Is Paul Ryan actually vulnerable in 2018?

Paul Ryan may be victim of perfect storm

Turn on your TV or open your newspaper and you will find opinion piece after opinion piece about the death of the Democratic Party.

But what if these flavor-of-the-day think pieces have missed the real story about the changes happening in American politics?

Midterm elections have historically been very difficult for the president’s party, and a boon for the opposition party. In 2010, Republicans took back the House of Representatives and the Senate in 2014. In 2006, Democrats took back the House of Representatives and the Senate riding massive backlash to the war in Iraq. With Donald Trump’s approval rating already underwater in the first months of his term – which is unprecedented in modern political history – and Democratic enthusiasm already significantly higher in 2017 than in 2016, the political momentum appears to be shifting back to the Democrats.

Perfect storm could topple Ryan in midterm election

While it is impossible to predict the 2018 political climate yet, some Democratic strategists see a perfect storm brewing against House Speaker Paul Ryan – an unlikely midterm target at first glance. They point to a growing resistance movement in Wisconsin’s first congressional district and an increasingly organized progressive grassroots. Within the last two weeks, a grassroots group called Forward Kenosha organized a town hall meeting – which Ryan declined to attend – and had more than 300 people attend and voice their displeasure about the direction of the country. National organizations are getting involved as well. UltraViolet, a national progressive organization, organized the delivery of 80,000 postcards to Speaker Paul Ryan’s office.

But that is not what Paul Ryan should be most worried about, these operatives argue. Rather, the House Speaker could see a split conservative base. The growing Trump crowd in the Republican Party, one that has always been distrustful of Paul Ryan, could stay home if they perceive Ryan as slowing down Trump’s agenda at all. This is a very real danger that even some Republican insiders privately acknowledge, as recent public polling conducted by Pew Research shows Republican voters trust Donald Trump over Paul Ryan by a 51%-33% margin. Low Republican turnout combined with enthusiastic Democratic voters could move Ryan’s lean Republican district into the toss up category.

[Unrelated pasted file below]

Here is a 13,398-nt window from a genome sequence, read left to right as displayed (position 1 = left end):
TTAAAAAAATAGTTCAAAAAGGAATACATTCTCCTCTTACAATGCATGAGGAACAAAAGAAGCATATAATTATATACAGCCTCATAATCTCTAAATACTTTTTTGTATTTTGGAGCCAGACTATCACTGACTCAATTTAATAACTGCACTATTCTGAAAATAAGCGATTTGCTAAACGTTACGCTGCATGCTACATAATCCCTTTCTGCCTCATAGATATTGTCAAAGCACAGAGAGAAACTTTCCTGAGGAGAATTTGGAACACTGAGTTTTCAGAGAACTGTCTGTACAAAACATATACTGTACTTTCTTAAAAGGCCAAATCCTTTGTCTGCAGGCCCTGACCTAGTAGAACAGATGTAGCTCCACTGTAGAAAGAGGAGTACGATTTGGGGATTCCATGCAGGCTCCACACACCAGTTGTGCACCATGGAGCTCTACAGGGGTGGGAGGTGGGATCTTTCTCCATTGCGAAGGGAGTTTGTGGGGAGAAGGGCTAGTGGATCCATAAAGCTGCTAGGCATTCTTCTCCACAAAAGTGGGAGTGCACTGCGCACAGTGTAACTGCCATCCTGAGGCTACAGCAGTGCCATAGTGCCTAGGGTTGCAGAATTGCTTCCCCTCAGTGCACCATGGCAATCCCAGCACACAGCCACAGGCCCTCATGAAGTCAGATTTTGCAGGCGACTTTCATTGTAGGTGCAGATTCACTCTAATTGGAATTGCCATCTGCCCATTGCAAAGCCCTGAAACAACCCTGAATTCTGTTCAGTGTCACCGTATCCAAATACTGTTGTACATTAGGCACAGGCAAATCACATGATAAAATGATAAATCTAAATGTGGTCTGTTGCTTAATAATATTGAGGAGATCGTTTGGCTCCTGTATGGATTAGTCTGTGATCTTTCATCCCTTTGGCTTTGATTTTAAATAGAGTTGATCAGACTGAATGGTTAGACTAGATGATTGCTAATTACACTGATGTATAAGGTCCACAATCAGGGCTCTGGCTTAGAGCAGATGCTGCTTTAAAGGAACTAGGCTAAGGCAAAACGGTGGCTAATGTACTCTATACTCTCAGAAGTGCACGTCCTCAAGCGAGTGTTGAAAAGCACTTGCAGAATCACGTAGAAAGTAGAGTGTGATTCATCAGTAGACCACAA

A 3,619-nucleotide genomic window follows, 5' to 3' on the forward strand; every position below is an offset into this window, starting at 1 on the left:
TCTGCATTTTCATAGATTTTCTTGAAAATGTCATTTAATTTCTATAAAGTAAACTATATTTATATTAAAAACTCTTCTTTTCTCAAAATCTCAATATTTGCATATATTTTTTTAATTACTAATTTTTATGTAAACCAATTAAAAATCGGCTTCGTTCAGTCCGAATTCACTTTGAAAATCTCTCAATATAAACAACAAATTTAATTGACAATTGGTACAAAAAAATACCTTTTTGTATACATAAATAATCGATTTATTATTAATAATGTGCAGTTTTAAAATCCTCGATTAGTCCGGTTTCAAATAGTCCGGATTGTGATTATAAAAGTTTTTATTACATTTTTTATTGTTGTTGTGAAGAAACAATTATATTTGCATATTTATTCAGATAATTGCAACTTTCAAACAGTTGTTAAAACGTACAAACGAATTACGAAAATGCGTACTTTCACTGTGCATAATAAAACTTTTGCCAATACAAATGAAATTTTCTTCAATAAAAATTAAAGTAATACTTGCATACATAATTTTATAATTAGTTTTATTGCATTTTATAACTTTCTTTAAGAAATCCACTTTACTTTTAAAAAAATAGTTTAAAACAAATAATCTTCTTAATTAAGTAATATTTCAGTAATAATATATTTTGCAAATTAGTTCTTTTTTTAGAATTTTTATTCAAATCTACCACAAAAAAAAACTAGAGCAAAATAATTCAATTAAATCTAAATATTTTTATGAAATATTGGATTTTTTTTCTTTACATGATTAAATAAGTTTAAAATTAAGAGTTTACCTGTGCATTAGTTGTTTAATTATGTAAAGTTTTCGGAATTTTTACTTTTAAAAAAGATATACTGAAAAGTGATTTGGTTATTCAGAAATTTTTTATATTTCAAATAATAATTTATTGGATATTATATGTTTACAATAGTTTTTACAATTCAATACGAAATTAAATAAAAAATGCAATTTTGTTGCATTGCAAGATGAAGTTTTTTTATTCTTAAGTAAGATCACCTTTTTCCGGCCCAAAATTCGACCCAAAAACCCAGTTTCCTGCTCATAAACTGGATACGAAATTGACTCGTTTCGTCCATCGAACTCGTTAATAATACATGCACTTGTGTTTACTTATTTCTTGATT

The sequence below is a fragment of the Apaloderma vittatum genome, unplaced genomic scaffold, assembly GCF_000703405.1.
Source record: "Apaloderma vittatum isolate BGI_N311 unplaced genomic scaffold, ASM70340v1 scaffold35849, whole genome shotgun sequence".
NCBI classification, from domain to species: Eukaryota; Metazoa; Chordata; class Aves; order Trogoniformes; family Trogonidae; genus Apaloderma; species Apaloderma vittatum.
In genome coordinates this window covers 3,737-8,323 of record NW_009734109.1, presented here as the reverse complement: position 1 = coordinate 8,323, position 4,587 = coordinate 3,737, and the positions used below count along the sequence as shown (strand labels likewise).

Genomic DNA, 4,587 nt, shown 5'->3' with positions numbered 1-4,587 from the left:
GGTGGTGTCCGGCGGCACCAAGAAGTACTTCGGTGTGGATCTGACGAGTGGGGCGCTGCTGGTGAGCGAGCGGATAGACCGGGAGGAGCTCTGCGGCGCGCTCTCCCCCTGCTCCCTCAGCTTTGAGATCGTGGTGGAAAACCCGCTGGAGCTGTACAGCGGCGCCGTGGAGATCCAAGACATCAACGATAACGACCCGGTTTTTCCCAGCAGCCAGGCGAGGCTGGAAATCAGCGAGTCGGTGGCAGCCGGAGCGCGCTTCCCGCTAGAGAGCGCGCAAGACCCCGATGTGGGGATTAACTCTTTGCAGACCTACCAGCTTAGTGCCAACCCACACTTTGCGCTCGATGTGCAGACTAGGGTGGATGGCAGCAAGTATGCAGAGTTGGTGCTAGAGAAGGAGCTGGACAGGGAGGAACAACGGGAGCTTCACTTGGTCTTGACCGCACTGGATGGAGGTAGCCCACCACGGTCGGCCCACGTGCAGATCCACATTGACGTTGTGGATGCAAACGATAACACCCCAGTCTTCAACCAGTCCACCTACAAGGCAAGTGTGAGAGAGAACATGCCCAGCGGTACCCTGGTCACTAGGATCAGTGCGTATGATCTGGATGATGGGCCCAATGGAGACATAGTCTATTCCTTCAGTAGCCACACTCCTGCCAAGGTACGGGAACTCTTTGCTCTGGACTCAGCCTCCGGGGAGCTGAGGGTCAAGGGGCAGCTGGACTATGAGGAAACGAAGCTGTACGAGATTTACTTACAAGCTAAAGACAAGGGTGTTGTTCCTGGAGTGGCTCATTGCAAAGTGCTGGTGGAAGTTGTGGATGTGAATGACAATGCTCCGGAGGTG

The 2018 elections are a long way off yet, but the idea of knocking off the Speaker isn’t political fan fiction; it has happened in recent history. In 1994, riding New Gingrich’s Contract with America, Republicans took back the House for the first time in decades and knocked off Democratic Speaker Tom Foley in the process.

No public polling has been released in Paul Ryan’s district that suggests he is vulnerable, but a recent national poll released by Public Policy Polling found Ryan’s approval rating underwater, with 37% approving of his job performance and 43% disapproving.

Simply put, Paul Ryan is in a politically dangerous situation, stuck between a distrustful conservative base and an angry, increasingly organized progressive opposition.

Will a strong candidate emerge against Ryan, and will Democrats invest significant resources behind this candidate? Can progressives continue to sustain their momentum and advocacy for the next two years? These are major questions that must be addressed, but the potential for a historic upset exists, some say.


  1. […] Paul Ryan is more unpopular nationally than Donald Trump: a recent Pew Research study found only 29% of Americans approve of Ryan’s performance. Yet what matters most to a Congressman is how he is viewed in his district. I haven’t been able to find a recent local poll; historically Ryan has been more popular at home than nationally, but the weakness of the national number has led some to ask Is Paul Ryan actually vulnerable in 2018?. […]